With so many health and fitness trends out there these days, it can be hard to tell which ones are actually worthy of our time. Whether you’ve heard about them on a podcast, seen your friends testing them on Instagram Stories, or read about them online, below are several trends that have some solid science behind them.
Though Monday chest days and Tuesday leg days have long dominated many a workout routine, more and more trainers, classes, and gyms now embrace functional, or ‘real life,’ fitness. Stemming from the rehabilitation world, functional fitness is all about developing and maintaining strength, mobility, and agility that prepare you for life both in and out of the gym.
“Unlike a conventional routine that targets specific muscle groups (say, glutes or triceps), functional training hones in on specific movement patterns in multiple planes of motion that are seen in daily life,” says group fitness instructor Lauren Seib, C.P.T. When hiking or playing with our kids in the backyard, we’re constantly rotating, side stepping, and stepping up and down — not just moving forward and backward. Mimicking those movements in the gym — with exercises like squats, lateral lunges, pushups, medicine ball throws, and step-ups — helps better prepare our bodies for whatever movements we need to do in day-to-day life, she says.
Functional training also offers another major perk: The movements in function-focused workouts are compound in nature, meaning they recruit more than one muscle group at a time, challenge stability, and involve a full range of motion. “All in all, this helps improve quality of life while developing muscle memory, increasing flexibility, strengthening from head to toe, and burning major calories,” says Seib.
Instead of sitting on machine after machine, or focusing on just one muscle group at a time, incorporate more full-body workouts into your strength training routine—and don’t shy away from the free weights! Seib recommends movements that mimic daily life, like bent-over rows, which simulate lifting groceries out of the car.
For cardio, trade in the treadmill for a hike or walk outside. If you’re a group fitness fanatic, look for classes that incorporate multiple types of equipment, like rowing machines, dumbbells, and medicine balls. (CrossFit, OrangeTheory, and Les Mills are all good examples.)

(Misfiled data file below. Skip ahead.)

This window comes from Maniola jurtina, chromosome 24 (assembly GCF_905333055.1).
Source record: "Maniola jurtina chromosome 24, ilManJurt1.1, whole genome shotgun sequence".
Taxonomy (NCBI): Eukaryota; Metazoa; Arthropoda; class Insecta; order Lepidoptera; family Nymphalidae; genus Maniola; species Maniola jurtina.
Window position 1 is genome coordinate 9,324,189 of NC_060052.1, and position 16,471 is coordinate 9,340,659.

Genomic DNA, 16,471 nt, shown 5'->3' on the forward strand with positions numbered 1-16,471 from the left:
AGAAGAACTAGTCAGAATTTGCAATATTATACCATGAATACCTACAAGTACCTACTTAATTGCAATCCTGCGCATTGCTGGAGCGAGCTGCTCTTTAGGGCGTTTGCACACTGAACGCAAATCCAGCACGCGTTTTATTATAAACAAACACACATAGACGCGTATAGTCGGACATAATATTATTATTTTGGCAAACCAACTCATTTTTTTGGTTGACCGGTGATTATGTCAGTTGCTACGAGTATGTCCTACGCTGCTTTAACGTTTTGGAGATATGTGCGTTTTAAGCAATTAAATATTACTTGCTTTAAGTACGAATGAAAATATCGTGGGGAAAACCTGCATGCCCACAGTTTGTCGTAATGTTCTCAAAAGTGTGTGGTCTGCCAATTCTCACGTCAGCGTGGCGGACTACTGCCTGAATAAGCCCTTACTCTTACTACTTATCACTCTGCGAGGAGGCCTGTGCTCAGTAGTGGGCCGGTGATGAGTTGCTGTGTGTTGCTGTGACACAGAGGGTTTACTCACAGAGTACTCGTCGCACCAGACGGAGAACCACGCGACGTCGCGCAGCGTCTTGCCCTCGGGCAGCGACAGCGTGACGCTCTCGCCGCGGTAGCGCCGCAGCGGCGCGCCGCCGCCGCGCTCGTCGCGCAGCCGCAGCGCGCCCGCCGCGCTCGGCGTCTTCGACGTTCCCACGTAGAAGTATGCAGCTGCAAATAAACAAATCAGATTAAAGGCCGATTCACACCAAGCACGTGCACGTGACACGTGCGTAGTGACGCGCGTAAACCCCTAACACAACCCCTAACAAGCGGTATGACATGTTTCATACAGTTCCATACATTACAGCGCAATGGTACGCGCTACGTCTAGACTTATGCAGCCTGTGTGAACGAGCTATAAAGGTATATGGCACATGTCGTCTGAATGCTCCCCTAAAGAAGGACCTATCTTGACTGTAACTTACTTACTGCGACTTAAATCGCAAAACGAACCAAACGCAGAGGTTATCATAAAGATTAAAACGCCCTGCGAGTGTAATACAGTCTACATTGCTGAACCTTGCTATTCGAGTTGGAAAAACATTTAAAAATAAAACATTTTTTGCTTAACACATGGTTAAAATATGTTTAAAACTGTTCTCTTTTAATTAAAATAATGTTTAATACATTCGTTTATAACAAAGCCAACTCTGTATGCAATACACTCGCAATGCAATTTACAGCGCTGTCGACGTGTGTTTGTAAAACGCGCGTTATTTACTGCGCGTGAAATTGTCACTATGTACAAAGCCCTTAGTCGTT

The more we try to cram into our daily to-do lists, the more we realize the importance of one high-priority task: self-care.
“In this age of anxiety, self-care has become the new kale, but it’s more than just a buzzword,” says Kristen Lee, Ed.D., L.I.C.S.W., behavioral science expert and author of Mentalligence: A New Psychology of Thinking. “We are living at a time when we are facing unprecedented challenges and opportunities.” Take the never-ending news cycle or the black hole of perfectly-curated Instagram accounts constantly trying to draw us in, for example.
Whether it’s meditating, heading out for a mind-clearing walk at lunchtime, or soaking in a long bubble bath at the end of the day, taking the time to do whatever helps you relax and tune into what you need is a trend mental health experts hope sticks. (Especially considering more than 40 million adults in the U.S. suffer from anxiety disorders.)
“We now have the science to prove that when we engage in self-care — deliberate, intentional attention to our physical, mental, and whole health — that we are actually protecting ourselves from stress overload and burnout epidemics,” says Lee.
There’s no one-size-fits-all formula for what works, but dedicating time to whatever self-care works for you can help sustain your health in the long run. “The key is making it a daily ritual, and being deliberate about it,” Lee says.
Start by replacing little time-suck activities (like scrolling through Instagram at night) with something that makes you feel good, like writing in a gratitude journal. Even just 10 minutes makes a difference.
The Keto Diet
Unless you’ve been on a year-long life sabbattical, you’ve heard about the ketogenic diet by now. Probably the diet of 2018, keto has actually been around since the 1920s, when doctors started using it as part of a therapy plan for people with epilepsy.
“The ketogenic diet is a high-fat, very low-carb, moderate protein diet that transitions your body into a state of ketosis,” says healthline.com. “Ketosis means that your body uses fat (in the form of ketones) as energy instead of carbohydrates (or sugar).” The perks: quick water and fat loss, steady energy, and diminished hunger and cravings.
You see, carbohydrates promote water retention, says Hundt. (For every gram of carbs you eat, your body holds onto about 2.4 grams of water.) When you slash your carb intake to less than 55 grams total per day — s is required on keto — you shed water weight.